Scientists have closed the case on a giant, hairy blob of a sea creature that washed up on a beach in Oregon.
Local resident, Adoni Tegner, discovered the blob on the beach on October 12 near Florence, Oregon. He later told news outlets that it smelled of “decomposing mammal,” and said that it was covered in what appeared to be stringy white hairs.
“It just didn’t look anything like what I’ve ever seen,” he said. “It looked more stringy and it almost looked like it had been a large squid or something.”
According to experts, dead marine animals often wash up in states of decay, making them unrecognizable to most people. When large animals die out at sea, the gasses produced by the decomposition of their bodies make the carcass float. That carcass then washed up on shore.
When Tegner discovered the odd science experiment, he found the strange blob covered in stringy filaments. It made him wonder if it was a whale or some other sea creature.
“If it had been torn apart, it was really odd how the muscle structure broke down and almost made it look like it had some kind of tentacles on it,” he said.
Scientists later agreed that this misshapen being was likely the decomposed body of a dead whale.
“Based on the photos, I’d guess the blob is a decomposing baleen whale carcass,” Mark Clementz, a paleobiology professor at the University of Wyoming, told news outlets. “The hair-like structures could be baleen poking through or they could be the remnants of the muscle fibers that run along the throat and stomach.”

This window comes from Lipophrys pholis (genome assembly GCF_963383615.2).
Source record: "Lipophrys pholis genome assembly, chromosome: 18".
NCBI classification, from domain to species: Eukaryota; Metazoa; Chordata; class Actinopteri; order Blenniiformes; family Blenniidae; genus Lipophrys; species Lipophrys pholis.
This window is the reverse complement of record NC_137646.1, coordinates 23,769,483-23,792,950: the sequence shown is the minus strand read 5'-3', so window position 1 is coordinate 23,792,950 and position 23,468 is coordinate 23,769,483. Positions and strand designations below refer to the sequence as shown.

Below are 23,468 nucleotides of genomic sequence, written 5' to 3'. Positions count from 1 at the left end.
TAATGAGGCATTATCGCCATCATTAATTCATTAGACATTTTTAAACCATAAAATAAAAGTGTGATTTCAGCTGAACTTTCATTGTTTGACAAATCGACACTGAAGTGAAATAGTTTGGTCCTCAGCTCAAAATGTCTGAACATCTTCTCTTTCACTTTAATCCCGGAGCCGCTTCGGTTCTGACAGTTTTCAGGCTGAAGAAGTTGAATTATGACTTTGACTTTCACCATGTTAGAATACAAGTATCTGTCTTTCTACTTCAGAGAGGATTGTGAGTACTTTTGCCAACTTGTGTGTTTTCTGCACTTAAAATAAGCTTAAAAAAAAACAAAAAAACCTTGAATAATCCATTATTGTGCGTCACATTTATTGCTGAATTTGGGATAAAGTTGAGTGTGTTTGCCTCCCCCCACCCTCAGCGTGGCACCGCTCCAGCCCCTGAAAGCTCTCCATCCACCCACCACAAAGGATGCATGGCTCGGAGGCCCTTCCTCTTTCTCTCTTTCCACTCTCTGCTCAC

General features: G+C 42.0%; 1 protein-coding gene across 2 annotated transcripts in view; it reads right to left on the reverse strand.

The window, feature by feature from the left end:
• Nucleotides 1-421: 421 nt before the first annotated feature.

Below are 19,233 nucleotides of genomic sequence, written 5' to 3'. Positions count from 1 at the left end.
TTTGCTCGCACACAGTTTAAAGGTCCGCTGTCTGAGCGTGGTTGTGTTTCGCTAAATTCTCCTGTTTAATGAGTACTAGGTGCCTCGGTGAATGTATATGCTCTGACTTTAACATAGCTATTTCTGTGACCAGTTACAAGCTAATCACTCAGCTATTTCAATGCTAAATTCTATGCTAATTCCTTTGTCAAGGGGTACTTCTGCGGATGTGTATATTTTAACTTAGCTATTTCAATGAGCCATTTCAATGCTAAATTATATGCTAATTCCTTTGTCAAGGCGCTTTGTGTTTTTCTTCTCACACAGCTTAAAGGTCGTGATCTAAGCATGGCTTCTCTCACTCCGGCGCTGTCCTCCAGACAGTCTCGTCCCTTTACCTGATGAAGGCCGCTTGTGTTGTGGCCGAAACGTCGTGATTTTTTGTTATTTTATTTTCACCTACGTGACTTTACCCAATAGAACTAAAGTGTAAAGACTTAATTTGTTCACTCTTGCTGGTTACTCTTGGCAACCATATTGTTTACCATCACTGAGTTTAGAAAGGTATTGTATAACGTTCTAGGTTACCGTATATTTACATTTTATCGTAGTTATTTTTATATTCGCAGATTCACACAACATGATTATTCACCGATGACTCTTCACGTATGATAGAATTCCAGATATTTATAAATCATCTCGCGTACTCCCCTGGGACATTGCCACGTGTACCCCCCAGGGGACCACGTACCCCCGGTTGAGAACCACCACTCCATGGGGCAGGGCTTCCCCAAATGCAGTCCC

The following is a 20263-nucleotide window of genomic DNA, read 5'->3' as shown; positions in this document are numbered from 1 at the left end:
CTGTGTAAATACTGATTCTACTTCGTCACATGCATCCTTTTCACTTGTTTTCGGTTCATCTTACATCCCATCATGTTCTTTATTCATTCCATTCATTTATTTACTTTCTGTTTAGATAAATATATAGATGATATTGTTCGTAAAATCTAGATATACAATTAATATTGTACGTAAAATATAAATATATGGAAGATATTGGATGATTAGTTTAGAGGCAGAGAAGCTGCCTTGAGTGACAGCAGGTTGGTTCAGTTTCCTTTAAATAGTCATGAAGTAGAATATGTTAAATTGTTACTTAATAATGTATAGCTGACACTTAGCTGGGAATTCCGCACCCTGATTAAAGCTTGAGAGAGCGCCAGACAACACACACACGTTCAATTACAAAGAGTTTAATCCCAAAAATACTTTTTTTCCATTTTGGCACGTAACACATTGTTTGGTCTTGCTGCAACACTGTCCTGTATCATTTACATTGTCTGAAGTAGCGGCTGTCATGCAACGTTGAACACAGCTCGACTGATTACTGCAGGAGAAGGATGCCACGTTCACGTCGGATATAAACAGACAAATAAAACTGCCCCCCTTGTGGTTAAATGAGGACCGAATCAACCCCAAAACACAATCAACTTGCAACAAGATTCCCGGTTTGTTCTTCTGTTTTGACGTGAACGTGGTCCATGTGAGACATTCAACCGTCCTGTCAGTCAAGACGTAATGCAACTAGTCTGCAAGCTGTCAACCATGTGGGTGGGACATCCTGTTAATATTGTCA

Scientists suspect hairy blob on Oregon beach was decomposing whale
According to experts, whales can often die of old age or disease. They can end up on shorelines due to strandings, where it gets stuck on the sand and can’t return to the water.
In addition, this phenomenon sometimes happens en masse, with tens of whales stranded on the same beach.
The strange filamentous hairs covering the blob were also thought to result from decaying tendons and collagen fibers. This created a furry texture across the whale’s body.
“It’s heavily decomposed which is why it looks like that, and different tissues will decompose at different rates. So tendons, collagen fibers, various proteins, will decompose at different rates, one of which I assume is the ‘white hair’ they are discussing (which clearly isn’t hair),” said Yannis P. Papastamatiou, an associate professor in predatory ecology at Florida International University.
Professor and fish biologist at Macquarie University in Australia, Culum Brown, theorized that the hair might be fat decomposing instead.
“The white ‘hair’ is mostly made of bacteria breaking down strings of blubber,” he said. “It must smell REALLY bad.”
Dead whales on beaches swiftly begin to stink as the bacteria decay the carcass. This produced gasses like cadaverine and putrescine.